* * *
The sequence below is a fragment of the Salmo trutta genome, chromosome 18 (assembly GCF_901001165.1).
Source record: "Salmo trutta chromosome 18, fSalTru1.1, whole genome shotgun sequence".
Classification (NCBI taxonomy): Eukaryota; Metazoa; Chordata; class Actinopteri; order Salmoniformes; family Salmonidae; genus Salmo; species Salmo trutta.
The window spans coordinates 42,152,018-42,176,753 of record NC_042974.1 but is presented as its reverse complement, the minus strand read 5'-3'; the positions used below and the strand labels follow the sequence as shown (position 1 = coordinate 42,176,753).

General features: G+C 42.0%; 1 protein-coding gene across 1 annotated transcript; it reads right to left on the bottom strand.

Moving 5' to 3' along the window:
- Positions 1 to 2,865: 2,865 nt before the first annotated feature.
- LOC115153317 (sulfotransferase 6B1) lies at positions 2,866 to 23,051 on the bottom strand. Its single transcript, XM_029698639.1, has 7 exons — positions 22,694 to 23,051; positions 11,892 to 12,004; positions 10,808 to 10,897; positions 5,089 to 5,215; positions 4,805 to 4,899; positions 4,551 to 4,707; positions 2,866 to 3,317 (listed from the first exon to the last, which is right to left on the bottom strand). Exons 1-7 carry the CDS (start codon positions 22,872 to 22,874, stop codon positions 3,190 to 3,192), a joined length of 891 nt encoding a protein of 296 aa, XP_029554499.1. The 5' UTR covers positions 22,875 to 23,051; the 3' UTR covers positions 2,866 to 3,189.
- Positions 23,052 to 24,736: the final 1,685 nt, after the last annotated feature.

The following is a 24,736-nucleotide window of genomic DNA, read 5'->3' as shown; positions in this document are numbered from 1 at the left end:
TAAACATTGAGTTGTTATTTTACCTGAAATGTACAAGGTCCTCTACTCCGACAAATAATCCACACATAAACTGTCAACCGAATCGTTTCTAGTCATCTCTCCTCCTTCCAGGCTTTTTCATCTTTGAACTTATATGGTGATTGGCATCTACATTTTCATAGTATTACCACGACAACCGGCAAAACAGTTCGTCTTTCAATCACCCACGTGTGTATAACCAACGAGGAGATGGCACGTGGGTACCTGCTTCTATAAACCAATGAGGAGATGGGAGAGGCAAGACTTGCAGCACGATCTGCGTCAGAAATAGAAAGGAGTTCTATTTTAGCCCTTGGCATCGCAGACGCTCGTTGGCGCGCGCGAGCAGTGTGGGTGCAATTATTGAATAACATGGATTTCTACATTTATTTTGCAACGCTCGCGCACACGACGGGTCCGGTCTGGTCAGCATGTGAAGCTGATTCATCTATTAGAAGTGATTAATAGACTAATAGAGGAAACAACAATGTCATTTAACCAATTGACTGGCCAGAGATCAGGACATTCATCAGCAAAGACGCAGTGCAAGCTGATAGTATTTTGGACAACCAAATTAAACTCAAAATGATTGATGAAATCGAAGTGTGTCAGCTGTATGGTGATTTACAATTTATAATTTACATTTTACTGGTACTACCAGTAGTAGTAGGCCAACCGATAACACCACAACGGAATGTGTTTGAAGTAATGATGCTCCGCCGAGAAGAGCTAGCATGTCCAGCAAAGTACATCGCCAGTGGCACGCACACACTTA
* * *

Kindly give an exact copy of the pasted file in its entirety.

The sequence below is a fragment of the Salmo trutta genome, chromosome 18 (assembly GCF_901001165.1).
Source record: "Salmo trutta chromosome 18, fSalTru1.1, whole genome shotgun sequence".
Classification (NCBI taxonomy): Eukaryota; Metazoa; Chordata; class Actinopteri; order Salmoniformes; family Salmonidae; genus Salmo; species Salmo trutta.
The window spans coordinates 42,152,018-42,176,753 of record NC_042974.1 but is presented as its reverse complement, the minus strand read 5'-3'; the positions used below and the strand labels follow the sequence as shown (position 1 = coordinate 42,176,753).

General features: G+C 42.0%; 1 protein-coding gene across 1 annotated transcript; it reads right to left on the bottom strand.

Moving 5' to 3' along the window:
- Positions 1 to 2,865: 2,865 nt before the first annotated feature.
- LOC115153317 (sulfotransferase 6B1) lies at positions 2,866 to 23,051 on the bottom strand. Its single transcript, XM_029698639.1, has 7 exons — positions 22,694 to 23,051; positions 11,892 to 12,004; positions 10,808 to 10,897; positions 5,089 to 5,215; positions 4,805 to 4,899; positions 4,551 to 4,707; positions 2,866 to 3,317 (listed from the first exon to the last, which is right to left on the bottom strand). Exons 1-7 carry the CDS (start codon positions 22,872 to 22,874, stop codon positions 3,190 to 3,192), a joined length of 891 nt encoding a protein of 296 aa, XP_029554499.1. The 5' UTR covers positions 22,875 to 23,051; the 3' UTR covers positions 2,866 to 3,189.
- Positions 23,052 to 24,736: the final 1,685 nt, after the last annotated feature.

The following is a 24,736-nucleotide window of genomic DNA, read 5'->3' as shown; positions in this document are numbered from 1 at the left end:
TAAACATTGAGTTGTTATTTTACCTGAAATGTACAAGGTCCTCTACTCCGACAAATAATCCACACATAAACTGTCAACCGAATCGTTTCTAGTCATCTCTCCTCCTTCCAGGCTTTTTCATCTTTGAACTTATATGGTGATTGGCATCTACATTTTCATAGTATTACCACGACAACCGGCAAAACAGTTCGTCTTTCAATCACCCACGTGTGTATAACCAACGAGGAGATGGCACGTGGGTACCTGCTTCTATAAACCAATGAGGAGATGGGAGAGGCAAGACTTGCAGCACGATCTGCGTCAGAAATAGAAAGGAGTTCTATTTTAGCCCTTGGCATCGCAGACGCTCGTTGGCGCGCGCGAGCAGTGTGGGTGCAATTATTGAATAACATGGATTTCTACATTTATTTTGCAACGCTCGCGCACACGACGGGTCCGGTCTGGTCAGCATGTGAAGCTGATTCATCTATTAGAAGTGATTAATAGACTAATAGAGGAAACAACAATGTCATTTAACCAATTGACTGGCCAGAGATCAGGACATTCATCAGCAAAGACGCAGTGCAAGCTGATAGTATTTTGGACAACCAAATTAAACTCAAAATGATTGATGAAATCGAAGTGTGTCAGCTGTATGGTGATTTACAATTTATAATTTACATTTTACTGGTACTACCAGTAGTAGTAGGCCAACCGATAACACCACAACGGAATGTGTTTGAAGTAATGATGCTCCGCCGAGAAGAGCTAGCATGTCCAGCAAAGTACATCGCCAGTGGCACGCACACACTTA